March 2, 2021
IntelBrief: The United States Reevaluates its Relationship with Saudi Arabia
Bottom Line Up Front
- A recently declassified U.S. intelligence report confirmed that Saudi Crown Prince Mohammed bin Salman approved the killing of Jamal Khashoggi.
- The release of the report is part of a shift in Washington’s relationship with Riyadh, and highlights the need for the Biden administration to recalibrate relations.
- Prominent voices in the United States were, however, dismayed that the Biden administration eschewed a harder stance.
- The blank check afforded to Saudi Arabia under successive U.S. administrations has emboldened the Saudi leadership to take more risks.
Late last week, the United States intelligence community declassified a long- awaited report detailing the murder of Saudi dissident journalist and U.S. resident, Jamal Khashoggi, in October 2018. The report, drafted by the Office of the Director of National Intelligence (ODNI), laid out the following assessment: “We assess that Saudi Arabia's Crown Prince Mohammad bin Salman approved an operation in Istanbul, Turkey to capture or kill Saudi journalist Jamal Khashoggi.” It went on to note that it is “highly unlikely that Saudi officials would have carried out an operation of this nature without the Crown Prince's authorization.” Several members of the Crown Prince’s inner circle were sanctioned by the U.S. on Friday, including members of his personal protective detail known as the Rapid Intervention Force. The Rapid Intervention Force was also tasked with hunting down and silencing Saudis who were brave enough to speak out against many of the abuses taking place under the Crown Prince, often referenced by his initials MBS, who persecuted human rights activists and political dissidents at home and abroad.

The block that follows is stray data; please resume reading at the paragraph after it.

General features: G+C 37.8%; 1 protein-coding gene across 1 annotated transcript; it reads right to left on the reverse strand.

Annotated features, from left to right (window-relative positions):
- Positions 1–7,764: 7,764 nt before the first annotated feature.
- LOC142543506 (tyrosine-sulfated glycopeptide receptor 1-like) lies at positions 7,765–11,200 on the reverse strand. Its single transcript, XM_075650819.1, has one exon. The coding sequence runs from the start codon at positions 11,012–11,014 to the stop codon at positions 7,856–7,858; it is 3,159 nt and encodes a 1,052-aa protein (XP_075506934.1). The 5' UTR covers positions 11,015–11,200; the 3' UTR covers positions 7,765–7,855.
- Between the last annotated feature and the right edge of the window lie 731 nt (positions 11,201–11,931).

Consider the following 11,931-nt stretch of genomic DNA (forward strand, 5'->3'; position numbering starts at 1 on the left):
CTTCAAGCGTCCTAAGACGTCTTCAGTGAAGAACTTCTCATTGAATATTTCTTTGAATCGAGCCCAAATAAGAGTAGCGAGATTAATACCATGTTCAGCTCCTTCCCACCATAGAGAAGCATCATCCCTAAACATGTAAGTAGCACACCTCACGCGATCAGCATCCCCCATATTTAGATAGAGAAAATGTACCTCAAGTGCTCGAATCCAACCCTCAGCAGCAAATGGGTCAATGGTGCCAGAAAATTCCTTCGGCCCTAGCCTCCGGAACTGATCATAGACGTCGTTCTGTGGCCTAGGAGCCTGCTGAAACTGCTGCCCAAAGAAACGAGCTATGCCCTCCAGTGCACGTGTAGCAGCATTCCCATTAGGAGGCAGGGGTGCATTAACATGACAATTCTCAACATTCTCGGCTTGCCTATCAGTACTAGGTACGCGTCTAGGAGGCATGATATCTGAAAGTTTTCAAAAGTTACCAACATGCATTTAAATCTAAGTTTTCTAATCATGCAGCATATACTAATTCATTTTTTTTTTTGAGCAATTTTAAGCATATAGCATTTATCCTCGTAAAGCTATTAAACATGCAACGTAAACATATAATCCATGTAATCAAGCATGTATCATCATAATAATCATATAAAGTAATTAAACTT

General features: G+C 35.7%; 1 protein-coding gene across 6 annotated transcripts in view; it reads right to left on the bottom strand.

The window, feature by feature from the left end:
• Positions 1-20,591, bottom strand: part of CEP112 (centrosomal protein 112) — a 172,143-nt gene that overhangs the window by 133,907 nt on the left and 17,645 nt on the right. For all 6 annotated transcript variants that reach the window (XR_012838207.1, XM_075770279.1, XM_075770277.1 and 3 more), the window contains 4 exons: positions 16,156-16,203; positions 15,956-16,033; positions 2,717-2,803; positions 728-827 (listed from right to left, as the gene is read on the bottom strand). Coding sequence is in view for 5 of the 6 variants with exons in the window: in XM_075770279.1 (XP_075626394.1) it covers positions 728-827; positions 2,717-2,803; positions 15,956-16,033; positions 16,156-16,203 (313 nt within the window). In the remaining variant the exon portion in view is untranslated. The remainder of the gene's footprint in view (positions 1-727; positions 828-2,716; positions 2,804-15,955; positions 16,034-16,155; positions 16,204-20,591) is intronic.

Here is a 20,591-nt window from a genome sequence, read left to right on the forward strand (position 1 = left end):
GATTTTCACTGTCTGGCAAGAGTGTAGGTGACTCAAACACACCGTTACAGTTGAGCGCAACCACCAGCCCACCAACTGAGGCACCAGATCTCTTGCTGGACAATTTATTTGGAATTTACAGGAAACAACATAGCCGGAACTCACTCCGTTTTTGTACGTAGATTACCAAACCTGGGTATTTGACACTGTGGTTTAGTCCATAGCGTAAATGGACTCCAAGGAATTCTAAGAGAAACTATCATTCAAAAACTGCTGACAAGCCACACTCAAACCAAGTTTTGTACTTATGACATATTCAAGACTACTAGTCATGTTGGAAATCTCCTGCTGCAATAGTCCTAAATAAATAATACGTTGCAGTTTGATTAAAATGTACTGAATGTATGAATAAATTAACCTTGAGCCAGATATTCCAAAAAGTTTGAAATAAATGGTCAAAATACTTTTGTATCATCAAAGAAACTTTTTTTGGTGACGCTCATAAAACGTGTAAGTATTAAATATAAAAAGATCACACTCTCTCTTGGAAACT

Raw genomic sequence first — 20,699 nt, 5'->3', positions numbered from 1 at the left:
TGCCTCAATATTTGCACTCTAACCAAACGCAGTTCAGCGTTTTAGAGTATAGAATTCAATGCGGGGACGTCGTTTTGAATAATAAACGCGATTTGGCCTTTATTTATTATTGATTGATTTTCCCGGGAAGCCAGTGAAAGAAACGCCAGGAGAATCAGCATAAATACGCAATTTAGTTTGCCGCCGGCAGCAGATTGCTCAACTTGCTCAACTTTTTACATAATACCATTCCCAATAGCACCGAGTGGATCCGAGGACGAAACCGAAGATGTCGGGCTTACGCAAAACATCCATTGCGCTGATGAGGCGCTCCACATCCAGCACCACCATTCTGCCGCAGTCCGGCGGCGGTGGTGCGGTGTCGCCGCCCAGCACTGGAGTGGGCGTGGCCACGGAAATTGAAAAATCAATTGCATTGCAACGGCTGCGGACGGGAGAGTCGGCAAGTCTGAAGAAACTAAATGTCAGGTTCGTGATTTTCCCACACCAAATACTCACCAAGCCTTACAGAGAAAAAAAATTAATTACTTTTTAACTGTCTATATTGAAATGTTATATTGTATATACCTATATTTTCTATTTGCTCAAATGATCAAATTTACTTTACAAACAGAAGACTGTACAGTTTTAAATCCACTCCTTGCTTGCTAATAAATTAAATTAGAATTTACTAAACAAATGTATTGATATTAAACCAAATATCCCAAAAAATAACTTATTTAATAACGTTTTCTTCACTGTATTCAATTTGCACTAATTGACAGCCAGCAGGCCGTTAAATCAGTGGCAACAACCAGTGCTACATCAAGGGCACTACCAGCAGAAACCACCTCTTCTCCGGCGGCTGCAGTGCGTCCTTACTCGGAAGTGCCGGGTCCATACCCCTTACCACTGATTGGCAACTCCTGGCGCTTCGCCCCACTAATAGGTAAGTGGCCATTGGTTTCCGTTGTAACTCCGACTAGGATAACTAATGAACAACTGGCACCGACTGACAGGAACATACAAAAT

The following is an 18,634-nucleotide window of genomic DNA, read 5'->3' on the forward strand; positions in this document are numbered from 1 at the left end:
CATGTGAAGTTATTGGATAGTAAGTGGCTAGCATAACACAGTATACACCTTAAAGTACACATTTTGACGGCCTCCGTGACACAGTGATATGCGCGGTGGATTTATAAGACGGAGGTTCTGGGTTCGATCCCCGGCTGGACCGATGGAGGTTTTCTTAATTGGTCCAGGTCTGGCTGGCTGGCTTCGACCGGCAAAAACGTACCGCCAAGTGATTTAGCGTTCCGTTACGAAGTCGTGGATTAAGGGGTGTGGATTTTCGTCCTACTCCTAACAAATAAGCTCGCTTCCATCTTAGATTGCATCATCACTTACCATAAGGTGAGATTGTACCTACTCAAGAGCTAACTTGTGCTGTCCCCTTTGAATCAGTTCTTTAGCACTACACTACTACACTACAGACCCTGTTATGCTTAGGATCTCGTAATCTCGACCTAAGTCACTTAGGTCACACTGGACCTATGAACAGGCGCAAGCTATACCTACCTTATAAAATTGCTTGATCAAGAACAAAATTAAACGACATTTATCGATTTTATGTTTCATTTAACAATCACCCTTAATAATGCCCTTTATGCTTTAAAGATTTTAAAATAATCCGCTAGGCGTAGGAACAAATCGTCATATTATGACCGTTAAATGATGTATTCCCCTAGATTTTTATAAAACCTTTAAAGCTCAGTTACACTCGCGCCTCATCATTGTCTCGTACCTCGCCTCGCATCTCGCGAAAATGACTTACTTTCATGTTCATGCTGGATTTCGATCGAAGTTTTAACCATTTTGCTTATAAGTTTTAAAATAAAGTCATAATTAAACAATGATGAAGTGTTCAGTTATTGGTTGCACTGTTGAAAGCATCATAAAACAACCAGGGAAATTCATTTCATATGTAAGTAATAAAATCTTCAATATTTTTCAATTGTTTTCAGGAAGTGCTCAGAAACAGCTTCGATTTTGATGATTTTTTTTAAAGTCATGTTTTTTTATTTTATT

The United States State Department also announced the “Khashoggi Ban,” a new policy aimed to help protect journalists and political dissidents by restricting visas to those individuals and entities who target and harass them. The U.S. Treasury Department similarly announced new sanctions, specifically targeting Saudi General Ahmad al-Asiri, the former deputy head of Saudi Arabia’s intelligence services. The moves are part of a broader shift in Washington’s relationship with Riyadh under the Biden administration, and the release of the report is intended to send a strong message that there will be some tough love for Saudi Arabia. The Biden administration has also been keen to assert its desire to elevate human rights– long a lynchpin of American foreign policy, but deemphasized under the transactional approach of former President Trump, who frequently favored strongmen and dictators.
However, at the same time, prominent voices in the United States were dismayed that the Biden administration eschewed a harder stance on Saudi Araba. Former CIA director John Brennan tweeted, “The Biden Administration needs to do much more. No meetings with senior US officials and no visits to the US would be a good start.” Several Democratic Senators – including Senator Ron Wyden (D-Ore.); chairman of the Senate Foreign Relations Committee, Senator Bob Menendez (D-N.J.); and House Intelligence Chair, Congressman Adam Schiff (D-Calif.) – all added to the chorus of policymakers urging further actions against MBS. During the campaign, President Biden referred to Saudi Arabia as a “pariah,” a reference that put Riyadh on notice that things would be different. With Saudi Arabia no longer holding significant leverage over the United States in terms of energy resources, a change in the relationship was inevitable. However, while some in the U.S. saw in the Biden administration’s actions as a lighter touch than hoped, it was an unexpectedly rapid shift and somewhat of a harsh new reality for those in the Kingdom.
Riyadh has previously enjoyed carte blanche to operate as it saw fit under the watch of President Trump but also his predecessors. Now, the United States is looking to course correct and approach the region in a manner reflective of Washington’s reduced dependence on energy from the Arabian Peninsula. The so-called “special relationship” and the blank check afforded to Saudi Arabia merely emboldened the Saudis to take risks and adopt a cavalier approach to American interests and values. Beyond the Khashoggi assassination, this includes the kidnapping of Lebanon’s former prime minister Saad Hariri, the treatment of former Crown Prince Mohammed bin Nayef (MBN), and the disastrous Saudi-led war in Yemen, which is a humanitarian catastrophe. Accordingly, the Biden administration, no longer content to sit on the sidelines as Yemen further disintegrated, made the decision to stop selling Saudi Arabia offensive weaponry. The Saudis have complained about what they perceive as the Biden administration’s pivot toward Iran, analyzing every move through the zero-sum lens of the Saudi-Iranian rivalry, when it is in fact a return to protecting American values – and Americans – abroad.